A Sixth Sense
In March 1940, with Europe at war, French army lieutenant Henri-Georges Doll came to the U.S. embassy in Paris to give a deposition. Doll was an artillery commander, a graduate of France's grandes écoles of science, engineering, and service. He had been mobilized to the front at the start of the war, then quickly recalled to Paris to work on a secret device for detecting the deadly land mines being planted by the German army on a vast new scale. But Doll's deposition that day had nothing to do with the war. He had come to testify in a patent lawsuit pending in Houston, Texas. The case was Schlumberger Well Surveying Corporation v. Halliburton Oil Well Cementing Company: it marked one of the first great industrial battles for control of the technology of oil and gas exploration. When the German army marched into Paris three months later, Doll escaped to America, where he developed his new mine detector for the U.S. army, then settled in a small Connecticut town to become one of the most prolific inventors of the twentieth century. His sixth sense for applied science would help create the modern technology of seeing underground using electrical signals and sound waves, technology that enabled the explosive growth of oil production after the war and built oilfield services giant Schlumberger.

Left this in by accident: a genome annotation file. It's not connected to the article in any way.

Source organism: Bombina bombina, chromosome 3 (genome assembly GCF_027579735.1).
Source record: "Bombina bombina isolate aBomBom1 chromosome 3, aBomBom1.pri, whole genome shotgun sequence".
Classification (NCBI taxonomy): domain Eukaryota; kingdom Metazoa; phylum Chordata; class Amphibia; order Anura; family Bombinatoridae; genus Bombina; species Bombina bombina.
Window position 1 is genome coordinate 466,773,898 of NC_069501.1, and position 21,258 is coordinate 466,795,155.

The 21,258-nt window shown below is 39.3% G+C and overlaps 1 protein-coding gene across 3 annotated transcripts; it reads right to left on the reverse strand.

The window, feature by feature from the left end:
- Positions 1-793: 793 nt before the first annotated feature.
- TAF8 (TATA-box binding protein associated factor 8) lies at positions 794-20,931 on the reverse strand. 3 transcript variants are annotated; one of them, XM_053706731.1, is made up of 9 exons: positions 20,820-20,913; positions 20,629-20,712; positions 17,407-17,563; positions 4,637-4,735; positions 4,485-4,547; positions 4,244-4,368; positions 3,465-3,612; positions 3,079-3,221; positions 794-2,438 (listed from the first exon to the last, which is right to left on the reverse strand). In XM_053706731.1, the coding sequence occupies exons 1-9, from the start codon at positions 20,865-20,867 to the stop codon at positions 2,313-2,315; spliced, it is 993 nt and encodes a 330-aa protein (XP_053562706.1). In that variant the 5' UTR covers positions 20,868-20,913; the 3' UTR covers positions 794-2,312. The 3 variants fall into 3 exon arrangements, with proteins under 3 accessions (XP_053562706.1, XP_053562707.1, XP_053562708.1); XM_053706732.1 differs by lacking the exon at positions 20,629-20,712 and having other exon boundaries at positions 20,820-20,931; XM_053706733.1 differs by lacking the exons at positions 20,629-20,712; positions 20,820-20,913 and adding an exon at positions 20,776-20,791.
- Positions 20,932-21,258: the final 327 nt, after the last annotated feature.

A Sixth Sense is the heroic story of an extraordinary French-American scientist whose inventions and style of research changed the arc of the oil industry.